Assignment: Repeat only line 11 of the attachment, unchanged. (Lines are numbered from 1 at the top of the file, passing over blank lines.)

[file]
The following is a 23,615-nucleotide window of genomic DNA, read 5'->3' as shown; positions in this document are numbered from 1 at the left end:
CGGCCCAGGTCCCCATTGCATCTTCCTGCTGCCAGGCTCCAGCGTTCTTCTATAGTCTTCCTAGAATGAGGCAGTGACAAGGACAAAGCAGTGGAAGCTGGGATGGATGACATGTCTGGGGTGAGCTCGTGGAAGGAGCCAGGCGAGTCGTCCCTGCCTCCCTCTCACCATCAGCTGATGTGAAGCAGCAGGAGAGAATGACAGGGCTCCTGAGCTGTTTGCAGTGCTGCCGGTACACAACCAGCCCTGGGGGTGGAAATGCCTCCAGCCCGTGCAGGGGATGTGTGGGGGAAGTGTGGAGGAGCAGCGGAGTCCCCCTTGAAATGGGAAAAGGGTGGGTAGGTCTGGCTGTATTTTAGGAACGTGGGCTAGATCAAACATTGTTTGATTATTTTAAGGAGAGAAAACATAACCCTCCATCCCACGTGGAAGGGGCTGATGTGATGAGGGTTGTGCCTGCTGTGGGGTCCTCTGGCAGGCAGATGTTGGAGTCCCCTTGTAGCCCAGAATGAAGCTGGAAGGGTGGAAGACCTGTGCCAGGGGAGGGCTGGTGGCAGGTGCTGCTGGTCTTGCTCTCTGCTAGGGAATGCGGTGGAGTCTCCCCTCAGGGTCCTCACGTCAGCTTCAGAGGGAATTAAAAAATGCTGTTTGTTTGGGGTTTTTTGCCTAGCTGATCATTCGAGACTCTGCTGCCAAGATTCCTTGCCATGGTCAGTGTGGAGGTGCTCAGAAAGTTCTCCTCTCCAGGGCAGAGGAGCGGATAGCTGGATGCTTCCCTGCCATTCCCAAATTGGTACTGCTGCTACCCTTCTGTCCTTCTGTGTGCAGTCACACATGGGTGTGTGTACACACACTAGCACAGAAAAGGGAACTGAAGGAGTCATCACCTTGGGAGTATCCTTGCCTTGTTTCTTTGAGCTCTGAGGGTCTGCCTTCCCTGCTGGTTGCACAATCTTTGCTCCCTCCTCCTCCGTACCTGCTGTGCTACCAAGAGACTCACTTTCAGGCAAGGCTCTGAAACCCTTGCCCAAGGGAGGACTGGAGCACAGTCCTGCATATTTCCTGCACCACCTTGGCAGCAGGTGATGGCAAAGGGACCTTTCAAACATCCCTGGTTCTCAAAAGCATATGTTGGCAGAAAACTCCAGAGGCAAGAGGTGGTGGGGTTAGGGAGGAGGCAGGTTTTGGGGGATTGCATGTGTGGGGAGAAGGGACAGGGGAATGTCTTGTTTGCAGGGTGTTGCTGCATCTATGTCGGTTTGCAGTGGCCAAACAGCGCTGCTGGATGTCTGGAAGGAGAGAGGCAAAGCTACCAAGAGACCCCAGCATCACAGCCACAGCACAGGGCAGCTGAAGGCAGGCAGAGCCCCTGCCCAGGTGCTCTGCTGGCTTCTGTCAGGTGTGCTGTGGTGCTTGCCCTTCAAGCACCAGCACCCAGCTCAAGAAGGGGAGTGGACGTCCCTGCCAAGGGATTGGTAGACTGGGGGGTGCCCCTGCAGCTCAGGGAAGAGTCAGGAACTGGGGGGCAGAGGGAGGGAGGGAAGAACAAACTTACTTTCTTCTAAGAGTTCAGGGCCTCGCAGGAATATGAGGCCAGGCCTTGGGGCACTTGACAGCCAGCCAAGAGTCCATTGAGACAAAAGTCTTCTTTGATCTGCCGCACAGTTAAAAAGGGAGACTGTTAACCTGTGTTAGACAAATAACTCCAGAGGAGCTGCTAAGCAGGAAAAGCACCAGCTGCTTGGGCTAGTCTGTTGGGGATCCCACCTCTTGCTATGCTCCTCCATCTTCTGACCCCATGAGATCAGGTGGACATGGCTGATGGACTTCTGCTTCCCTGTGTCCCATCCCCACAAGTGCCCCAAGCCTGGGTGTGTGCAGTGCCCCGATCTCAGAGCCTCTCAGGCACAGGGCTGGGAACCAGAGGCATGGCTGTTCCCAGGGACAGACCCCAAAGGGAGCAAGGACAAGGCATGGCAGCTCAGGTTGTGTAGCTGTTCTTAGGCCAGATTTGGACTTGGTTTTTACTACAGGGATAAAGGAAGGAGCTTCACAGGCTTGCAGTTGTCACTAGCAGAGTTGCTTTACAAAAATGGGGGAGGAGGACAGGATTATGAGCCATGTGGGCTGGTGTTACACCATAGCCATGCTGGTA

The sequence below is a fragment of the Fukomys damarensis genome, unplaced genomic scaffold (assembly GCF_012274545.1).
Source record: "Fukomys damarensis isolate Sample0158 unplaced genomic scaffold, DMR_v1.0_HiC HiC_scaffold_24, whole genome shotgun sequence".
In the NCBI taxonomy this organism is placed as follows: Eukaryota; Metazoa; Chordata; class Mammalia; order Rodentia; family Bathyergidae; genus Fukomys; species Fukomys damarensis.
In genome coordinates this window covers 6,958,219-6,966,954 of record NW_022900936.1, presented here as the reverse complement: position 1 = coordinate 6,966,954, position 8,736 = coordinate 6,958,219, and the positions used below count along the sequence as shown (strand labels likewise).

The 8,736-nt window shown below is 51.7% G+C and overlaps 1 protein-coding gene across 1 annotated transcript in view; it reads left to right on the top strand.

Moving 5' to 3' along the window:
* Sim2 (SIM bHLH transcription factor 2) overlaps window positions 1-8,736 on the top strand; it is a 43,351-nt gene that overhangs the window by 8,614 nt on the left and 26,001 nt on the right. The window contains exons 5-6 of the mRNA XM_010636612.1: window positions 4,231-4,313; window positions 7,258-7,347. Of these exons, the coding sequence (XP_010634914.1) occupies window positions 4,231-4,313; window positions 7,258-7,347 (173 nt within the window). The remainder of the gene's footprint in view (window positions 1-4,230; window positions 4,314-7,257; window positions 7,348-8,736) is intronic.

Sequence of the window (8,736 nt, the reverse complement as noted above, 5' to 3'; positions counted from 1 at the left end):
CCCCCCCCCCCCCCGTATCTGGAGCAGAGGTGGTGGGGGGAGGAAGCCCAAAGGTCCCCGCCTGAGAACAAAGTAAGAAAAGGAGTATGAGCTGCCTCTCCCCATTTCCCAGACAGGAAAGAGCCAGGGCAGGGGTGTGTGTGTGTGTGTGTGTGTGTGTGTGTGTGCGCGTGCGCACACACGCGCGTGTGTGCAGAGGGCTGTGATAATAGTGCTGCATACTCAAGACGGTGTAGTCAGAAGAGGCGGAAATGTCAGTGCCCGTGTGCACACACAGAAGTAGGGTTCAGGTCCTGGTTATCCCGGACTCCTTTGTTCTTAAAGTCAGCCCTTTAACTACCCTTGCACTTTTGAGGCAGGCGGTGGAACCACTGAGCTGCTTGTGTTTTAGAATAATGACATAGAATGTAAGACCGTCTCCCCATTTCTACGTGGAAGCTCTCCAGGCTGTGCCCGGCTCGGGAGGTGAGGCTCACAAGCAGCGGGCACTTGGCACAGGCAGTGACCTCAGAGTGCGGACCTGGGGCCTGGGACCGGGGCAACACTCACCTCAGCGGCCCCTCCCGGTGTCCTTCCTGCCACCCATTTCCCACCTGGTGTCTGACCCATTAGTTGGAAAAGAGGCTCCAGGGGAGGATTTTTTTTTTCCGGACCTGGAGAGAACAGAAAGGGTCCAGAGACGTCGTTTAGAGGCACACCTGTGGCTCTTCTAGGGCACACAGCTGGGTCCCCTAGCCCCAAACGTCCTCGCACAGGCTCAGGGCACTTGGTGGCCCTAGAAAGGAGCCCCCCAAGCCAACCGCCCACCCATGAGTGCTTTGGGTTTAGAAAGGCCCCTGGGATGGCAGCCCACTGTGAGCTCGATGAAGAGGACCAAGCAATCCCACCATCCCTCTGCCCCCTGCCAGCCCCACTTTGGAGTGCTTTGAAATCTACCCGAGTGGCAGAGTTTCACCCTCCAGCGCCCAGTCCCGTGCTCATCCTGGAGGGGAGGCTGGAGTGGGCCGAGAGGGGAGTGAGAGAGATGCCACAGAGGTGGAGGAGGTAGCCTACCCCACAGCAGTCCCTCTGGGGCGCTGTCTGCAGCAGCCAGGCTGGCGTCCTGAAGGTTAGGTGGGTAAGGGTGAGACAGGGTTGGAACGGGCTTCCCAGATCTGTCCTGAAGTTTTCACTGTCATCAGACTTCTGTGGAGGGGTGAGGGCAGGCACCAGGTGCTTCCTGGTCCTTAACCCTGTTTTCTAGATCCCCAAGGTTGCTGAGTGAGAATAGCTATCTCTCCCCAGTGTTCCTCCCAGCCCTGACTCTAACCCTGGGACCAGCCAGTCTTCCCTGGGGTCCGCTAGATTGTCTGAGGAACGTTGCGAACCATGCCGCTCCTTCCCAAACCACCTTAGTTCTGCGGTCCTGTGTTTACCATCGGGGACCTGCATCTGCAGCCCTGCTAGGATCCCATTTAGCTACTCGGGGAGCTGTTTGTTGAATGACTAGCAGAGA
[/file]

CCCCCCCCCCCCCCGTATCTGGAGCAGAGGTGGTGGGGGGAGGAAGCCCAAAGGTCCCCGCCTGAGAACAAAGTAAGAAAAGGAGTATGAGCTGCCTCTCCCCATTTCCCAGACAGGAAAGAGCCAGGGCAGGGGTGTGTGTGTGTGTGTGTGTGTGTGTGTGTGTGCGCGTGCGCACACACGCGCGTGTGTGCAGAGGGCTGTGATAATAGTGCTGCATACTCAAGACGGTGTAGTCAGAAGAGGCGGAAATGTCAGTGCCCGTGTGCACACACAGAAGTAGGGTTCAGGTCCTGGTTATCCCGGACTCCTTTGTTCTTAAAGTCAGCCCTTTAACTACCCTTGCACTTTTGAGGCAGGCGGTGGAACCACTGAGCTGCTTGTGTTTTAGAATAATGACATAGAATGTAAGACCGTCTCCCCATTTCTACGTGGAAGCTCTCCAGGCTGTGCCCGGCTCGGGAGGTGAGGCTCACAAGCAGCGGGCACTTGGCACAGGCAGTGACCTCAGAGTGCGGACCTGGGGCCTGGGACCGGGGCAACACTCACCTCAGCGGCCCCTCCCGGTGTCCTTCCTGCCACCCATTTCCCACCTGGTGTCTGACCCATTAGTTGGAAAAGAGGCTCCAGGGGAGGATTTTTTTTTTCCGGACCTGGAGAGAACAGAAAGGGTCCAGAGACGTCGTTTAGAGGCACACCTGTGGCTCTTCTAGGGCACACAGCTGGGTCCCCTAGCCCCAAACGTCCTCGCACAGGCTCAGGGCACTTGGTGGCCCTAGAAAGGAGCCCCCCAAGCCAACCGCCCACCCATGAGTGCTTTGGGTTTAGAAAGGCCCCTGGGATGGCAGCCCACTGTGAGCTCGATGAAGAGGACCAAGCAATCCCACCATCCCTCTGCCCCCTGCCAGCCCCACTTTGGAGTGCTTTGAAATCTACCCGAGTGGCAGAGTTTCACCCTCCAGCGCCCAGTCCCGTGCTCATCCTGGAGGGGAGGCTGGAGTGGGCCGAGAGGGGAGTGAGAGAGATGCCACAGAGGTGGAGGAGGTAGCCTACCCCACAGCAGTCCCTCTGGGGCGCTGTCTGCAGCAGCCAGGCTGGCGTCCTGAAGGTTAGGTGGGTAAGGGTGAGACAGGGTTGGAACGGGCTTCCCAGATCTGTCCTGAAGTTTTCACTGTCATCAGACTTCTGTGGAGGGGTGAGGGCAGGCACCAGGTGCTTCCTGGTCCTTAACCCTGTTTTCTAGATCCCCAAGGTTGCTGAGTGAGAATAGCTATCTCTCCCCAGTGTTCCTCCCAGCCCTGACTCTAACCCTGGGACCAGCCAGTCTTCCCTGGGGTCCGCTAGATTGTCTGAGGAACGTTGCGAACCATGCCGCTCCTTCCCAAACCACCTTAGTTCTGCGGTCCTGTGTTTACCATCGGGGACCTGCATCTGCAGCCCTGCTAGGATCCCATTTAGCTACTCGGGGAGCTGTTTGTTGAATGACTAGCAGAGA